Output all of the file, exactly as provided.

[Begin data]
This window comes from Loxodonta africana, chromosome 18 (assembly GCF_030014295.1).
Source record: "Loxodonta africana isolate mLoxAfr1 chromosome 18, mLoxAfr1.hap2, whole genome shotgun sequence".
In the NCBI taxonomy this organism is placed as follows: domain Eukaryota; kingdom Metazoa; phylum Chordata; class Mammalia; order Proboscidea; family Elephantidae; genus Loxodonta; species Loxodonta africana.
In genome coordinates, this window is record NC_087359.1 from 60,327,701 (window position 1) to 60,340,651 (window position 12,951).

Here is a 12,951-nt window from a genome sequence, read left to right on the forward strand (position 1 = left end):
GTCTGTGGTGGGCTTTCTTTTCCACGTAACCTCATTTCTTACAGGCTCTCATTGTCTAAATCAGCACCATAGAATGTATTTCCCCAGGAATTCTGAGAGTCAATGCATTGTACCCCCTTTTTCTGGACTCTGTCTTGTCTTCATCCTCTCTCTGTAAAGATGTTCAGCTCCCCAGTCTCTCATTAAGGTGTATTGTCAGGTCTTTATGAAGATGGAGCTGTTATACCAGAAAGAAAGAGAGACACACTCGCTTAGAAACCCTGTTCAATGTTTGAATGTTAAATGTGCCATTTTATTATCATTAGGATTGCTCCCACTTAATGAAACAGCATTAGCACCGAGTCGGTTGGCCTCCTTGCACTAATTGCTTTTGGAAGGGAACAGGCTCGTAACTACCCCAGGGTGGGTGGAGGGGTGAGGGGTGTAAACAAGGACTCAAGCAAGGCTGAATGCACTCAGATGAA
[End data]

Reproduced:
This window comes from Loxodonta africana, chromosome 18 (assembly GCF_030014295.1).
Source record: "Loxodonta africana isolate mLoxAfr1 chromosome 18, mLoxAfr1.hap2, whole genome shotgun sequence".
In the NCBI taxonomy this organism is placed as follows: domain Eukaryota; kingdom Metazoa; phylum Chordata; class Mammalia; order Proboscidea; family Elephantidae; genus Loxodonta; species Loxodonta africana.
In genome coordinates, this window is record NC_087359.1 from 60,327,701 (window position 1) to 60,340,651 (window position 12,951).

Here is a 12,951-nt window from a genome sequence, read left to right on the forward strand (position 1 = left end):
GTCTGTGGTGGGCTTTCTTTTCCACGTAACCTCATTTCTTACAGGCTCTCATTGTCTAAATCAGCACCATAGAATGTATTTCCCCAGGAATTCTGAGAGTCAATGCATTGTACCCCCTTTTTCTGGACTCTGTCTTGTCTTCATCCTCTCTCTGTAAAGATGTTCAGCTCCCCAGTCTCTCATTAAGGTGTATTGTCAGGTCTTTATGAAGATGGAGCTGTTATACCAGAAAGAAAGAGAGACACACTCGCTTAGAAACCCTGTTCAATGTTTGAATGTTAAATGTGCCATTTTATTATCATTAGGATTGCTCCCACTTAATGAAACAGCATTAGCACCGAGTCGGTTGGCCTCCTTGCACTAATTGCTTTTGGAAGGGAACAGGCTCGTAACTACCCCAGGGTGGGTGGAGGGGTGAGGGGTGTAAACAAGGACTCAAGCAAGGCTGAATGCACTCAGATGAA